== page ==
I had the pleasure of spending this weekend with Ndesanjo Macha (English Blog/Kiswahili Blog/Profile at Global Voices) in Greensboro, N.C., about an hour from my house in the woods near Pittsboro. We're working together on a Kiswahili translation of WordPress, the excellent open source platform for this website.
We are fortunate to have the aid of the great invisible WordPress translator's community, which has collaboratively published at least a couple (1 2) of essential how-to's. Also there is of course the PoEdit team (mostly programmer Vaclav Slavik, I think), which makes the software that edits the software. Do you guys sell T-shirts, or what?
1 Geek + 1 Native Speaker = Native-Language Software for Millions.
Any techno- or translation-minded folks please email chris at nonprofitdesign dot org. Help translate your favorite Open Source software into a new language.
I'm hoping we'll be finished with it pretty soon, and we'll be promoting it to the 30-80 million estimated Kiswahili-speakers in the world. (Mostly in Kenya, Tanz. and Uganda: here's a wikipedia article about Swahili.)
In the meanwhile, I've transferred him to a shiny Wordpress 2.0 blog. It's embargoed for now, but his new domain will resolve in a few days. He's excited about WordPress because Google's Blogger, while being terrifically easy to use — is so limited a platform that it hurts to use. (Seriously, Google: you don't have categories, for god's sake. That's so 2005. The workaround hacks are hideous. ) And Blogger certainly does not have the same blogger-developer community.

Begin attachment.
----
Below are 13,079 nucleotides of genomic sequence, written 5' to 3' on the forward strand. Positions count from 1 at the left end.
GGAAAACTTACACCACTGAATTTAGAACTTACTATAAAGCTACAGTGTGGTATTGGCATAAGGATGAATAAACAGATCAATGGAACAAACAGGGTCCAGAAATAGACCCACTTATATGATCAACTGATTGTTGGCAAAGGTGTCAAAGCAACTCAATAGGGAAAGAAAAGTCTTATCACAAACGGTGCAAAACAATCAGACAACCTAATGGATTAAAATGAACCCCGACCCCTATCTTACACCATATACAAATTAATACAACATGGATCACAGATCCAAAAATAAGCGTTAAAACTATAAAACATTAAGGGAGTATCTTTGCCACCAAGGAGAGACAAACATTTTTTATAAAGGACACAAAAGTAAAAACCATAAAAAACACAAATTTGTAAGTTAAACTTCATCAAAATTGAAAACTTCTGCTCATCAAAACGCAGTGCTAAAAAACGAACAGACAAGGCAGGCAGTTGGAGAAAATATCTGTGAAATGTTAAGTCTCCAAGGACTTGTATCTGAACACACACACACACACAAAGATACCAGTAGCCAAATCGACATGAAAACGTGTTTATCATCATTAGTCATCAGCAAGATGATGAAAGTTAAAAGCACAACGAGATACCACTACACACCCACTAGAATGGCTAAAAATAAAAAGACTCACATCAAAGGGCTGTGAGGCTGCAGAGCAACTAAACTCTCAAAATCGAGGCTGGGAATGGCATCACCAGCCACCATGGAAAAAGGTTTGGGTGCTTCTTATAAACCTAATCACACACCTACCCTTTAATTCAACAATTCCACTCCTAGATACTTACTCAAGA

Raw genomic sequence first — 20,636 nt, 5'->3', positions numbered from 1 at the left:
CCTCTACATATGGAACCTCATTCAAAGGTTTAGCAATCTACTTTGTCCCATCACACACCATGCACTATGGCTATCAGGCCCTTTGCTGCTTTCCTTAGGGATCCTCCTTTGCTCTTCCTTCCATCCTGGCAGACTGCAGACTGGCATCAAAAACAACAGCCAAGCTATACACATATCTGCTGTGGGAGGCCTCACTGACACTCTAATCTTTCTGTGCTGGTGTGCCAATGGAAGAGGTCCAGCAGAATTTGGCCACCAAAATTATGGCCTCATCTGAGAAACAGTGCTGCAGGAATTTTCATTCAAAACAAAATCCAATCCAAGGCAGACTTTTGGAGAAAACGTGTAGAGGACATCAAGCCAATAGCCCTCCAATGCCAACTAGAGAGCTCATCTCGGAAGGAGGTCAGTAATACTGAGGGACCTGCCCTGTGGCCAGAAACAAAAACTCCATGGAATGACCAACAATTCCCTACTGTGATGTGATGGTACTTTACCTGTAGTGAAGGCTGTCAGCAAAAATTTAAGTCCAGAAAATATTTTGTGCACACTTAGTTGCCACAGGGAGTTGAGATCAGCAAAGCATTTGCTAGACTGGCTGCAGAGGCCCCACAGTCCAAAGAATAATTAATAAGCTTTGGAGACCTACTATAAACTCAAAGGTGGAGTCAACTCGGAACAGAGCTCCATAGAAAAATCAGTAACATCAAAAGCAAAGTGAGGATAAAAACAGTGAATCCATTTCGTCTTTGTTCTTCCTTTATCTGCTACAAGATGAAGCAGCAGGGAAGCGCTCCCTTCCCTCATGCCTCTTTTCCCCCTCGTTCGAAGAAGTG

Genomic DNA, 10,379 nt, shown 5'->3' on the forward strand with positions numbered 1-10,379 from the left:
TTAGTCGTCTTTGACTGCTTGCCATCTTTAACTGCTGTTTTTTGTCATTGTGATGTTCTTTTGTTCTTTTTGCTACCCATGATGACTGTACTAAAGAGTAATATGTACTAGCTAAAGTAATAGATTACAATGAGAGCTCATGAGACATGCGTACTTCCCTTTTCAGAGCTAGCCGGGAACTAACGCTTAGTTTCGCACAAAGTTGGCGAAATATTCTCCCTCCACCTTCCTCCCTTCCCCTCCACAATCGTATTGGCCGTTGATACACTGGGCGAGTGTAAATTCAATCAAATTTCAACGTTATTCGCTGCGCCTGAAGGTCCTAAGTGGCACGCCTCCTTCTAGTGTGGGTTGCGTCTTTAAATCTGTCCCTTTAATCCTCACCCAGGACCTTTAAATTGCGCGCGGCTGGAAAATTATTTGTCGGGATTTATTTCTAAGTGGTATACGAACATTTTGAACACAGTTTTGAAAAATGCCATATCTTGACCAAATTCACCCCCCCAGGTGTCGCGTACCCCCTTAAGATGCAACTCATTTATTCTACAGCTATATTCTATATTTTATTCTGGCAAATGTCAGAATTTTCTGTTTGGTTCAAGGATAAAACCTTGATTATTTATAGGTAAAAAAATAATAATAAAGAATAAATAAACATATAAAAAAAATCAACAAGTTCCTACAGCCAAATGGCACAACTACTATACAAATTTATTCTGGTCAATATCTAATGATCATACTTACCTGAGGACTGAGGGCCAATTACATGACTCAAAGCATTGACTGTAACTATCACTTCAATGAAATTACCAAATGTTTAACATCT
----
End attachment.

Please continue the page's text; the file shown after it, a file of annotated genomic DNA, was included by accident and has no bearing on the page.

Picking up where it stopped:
Ndesanjo has been using Blogger with great success in Tanzania for some time now, and he says that he sees new Tanzanian bloggers every day. (However, he sent me a link to a new Tanzanian blog portal. I signed up and found an extremely small user base‚ writing in English.) But most of the Tanzanian bloggers stick to good-ole Blogger and have had to hack their templates a bit to get key phrases into Swahili.
Yikes. Who wants to try to figure out a content management system template on a dial up connection? With no documentation? No thanks. That's where we come in with the translation.
Ndesanjo recently described the Swahili blogosphere in this way:
is nearly impossible to translate most of the poems and convey the same message. Most of the time these poet bloggers are challenging each other with creative use of complex and deep Swahili, which is an established tradition in Swahili poetry.
So keep your aggregators tuned for developments on that front. You can read Ndesanjo's regular summaries of the Swahili blogosphere at Global Voices.